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back to article Microsoft plasters IE8 hole abused in nuke lab PC meltdown

Microsoft has issued a temporary fix for a high-profile Internet Explorer 8 vulnerability. This is the bug linked to recent targeted attacks against web pages accessed by nuclear weapons research teams at the US Department of Labor website. The Fix It, released late on Wednesday, is designed to offer a temporary block against …

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Anonymous Coward

Re: MS Windows in high security organisations is a recipe for disaster.

Eadon your right again as ever.

I'll use a 4 year old browser and Linux from 2001 and will never have to patch it ever, no really, I'm using your logic. Because it's so secure I will never , ever, have to patch it.

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Re: MS Windows in high security organisations is a recipe for disaster.

Yes Eadon, we all believe your rhetoric. No malware can ever cause the downfall of your beloved Linux....

... hang on I am sure I read... yes there it is! Cdorked!

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Anonymous Coward

Re: MS Windows in high security organisations is a recipe for disaster.

"Linux (which is architecturally highly secure and easily hardened), is available and for no cost and a lower TCO."

Liinux is just a kernel. Not much browser ability there, huh?

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Re: Quick Eadon!

We need your input on this thread: http://forums.theregister.co.uk/forum/1/2013/05/08/cdorked_latest_details/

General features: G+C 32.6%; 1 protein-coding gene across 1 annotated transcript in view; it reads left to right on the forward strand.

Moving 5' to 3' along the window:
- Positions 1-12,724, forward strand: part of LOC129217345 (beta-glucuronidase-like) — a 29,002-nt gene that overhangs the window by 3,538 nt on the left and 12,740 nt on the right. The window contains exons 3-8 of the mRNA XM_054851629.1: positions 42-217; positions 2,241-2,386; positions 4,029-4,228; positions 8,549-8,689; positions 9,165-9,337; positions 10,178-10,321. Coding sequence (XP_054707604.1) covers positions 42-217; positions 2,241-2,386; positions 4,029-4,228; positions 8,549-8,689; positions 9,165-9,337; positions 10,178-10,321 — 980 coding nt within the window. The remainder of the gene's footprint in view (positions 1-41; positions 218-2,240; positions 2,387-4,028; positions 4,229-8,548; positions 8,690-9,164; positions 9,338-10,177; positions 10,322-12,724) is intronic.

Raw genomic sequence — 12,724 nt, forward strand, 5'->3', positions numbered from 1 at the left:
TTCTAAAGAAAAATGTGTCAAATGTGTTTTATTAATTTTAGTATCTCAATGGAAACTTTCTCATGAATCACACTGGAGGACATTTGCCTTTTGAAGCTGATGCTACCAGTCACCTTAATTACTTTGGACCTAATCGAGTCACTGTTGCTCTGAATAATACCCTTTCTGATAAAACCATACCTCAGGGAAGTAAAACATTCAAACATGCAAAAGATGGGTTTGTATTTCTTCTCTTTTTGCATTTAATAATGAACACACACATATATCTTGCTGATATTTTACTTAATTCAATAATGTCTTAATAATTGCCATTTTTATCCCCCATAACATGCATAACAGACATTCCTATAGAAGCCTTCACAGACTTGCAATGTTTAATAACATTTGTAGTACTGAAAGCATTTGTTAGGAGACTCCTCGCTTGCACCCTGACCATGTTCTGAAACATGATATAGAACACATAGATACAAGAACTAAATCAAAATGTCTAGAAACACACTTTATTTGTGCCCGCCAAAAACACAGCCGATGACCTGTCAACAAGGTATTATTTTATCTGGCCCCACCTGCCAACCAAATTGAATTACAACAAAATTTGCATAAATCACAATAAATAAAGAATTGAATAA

Funny, you're normally so quick to post on any story that's linux related...

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Anonymous Coward

Re: 4 year old browser and Linux from 2001

Yeah, Eadon is a flaming PITA. But, and I say this as a confirmed *softie, in this instance he's right. People doing nuclear weapons research should not be on Windows system running IE8.

Oh, I understand all the practical reasons behind it because I'm working at a government facility that requires we use IE8 and an outdated and no longer supported version of Java for certain mission critical web based apps. But that doesn't mean the real problem isn't some up-chain schmuck who really needs to remove his/her entire upper torso from his/her nether regions.

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FAIL

Re: Quick Eadon!

Please stop spreading this FUD!

For one, they don't even know how the malware is installed, and given the relative small number of sites, it it believed each one was hacked manually.

One reason is that you can't simply go changing the apache binary the way they did, unless the one doing it had root rights.

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Re: MS Windows in high security organisations is a recipe for disaster.

It's a pity that no other OS exists than Linux.

Pity some folks couldn't create something and, oh, call it *BSD. Or Solaris.

Or even stay a browser version back.

It's *ALL* about the OS and one's enthusiasm.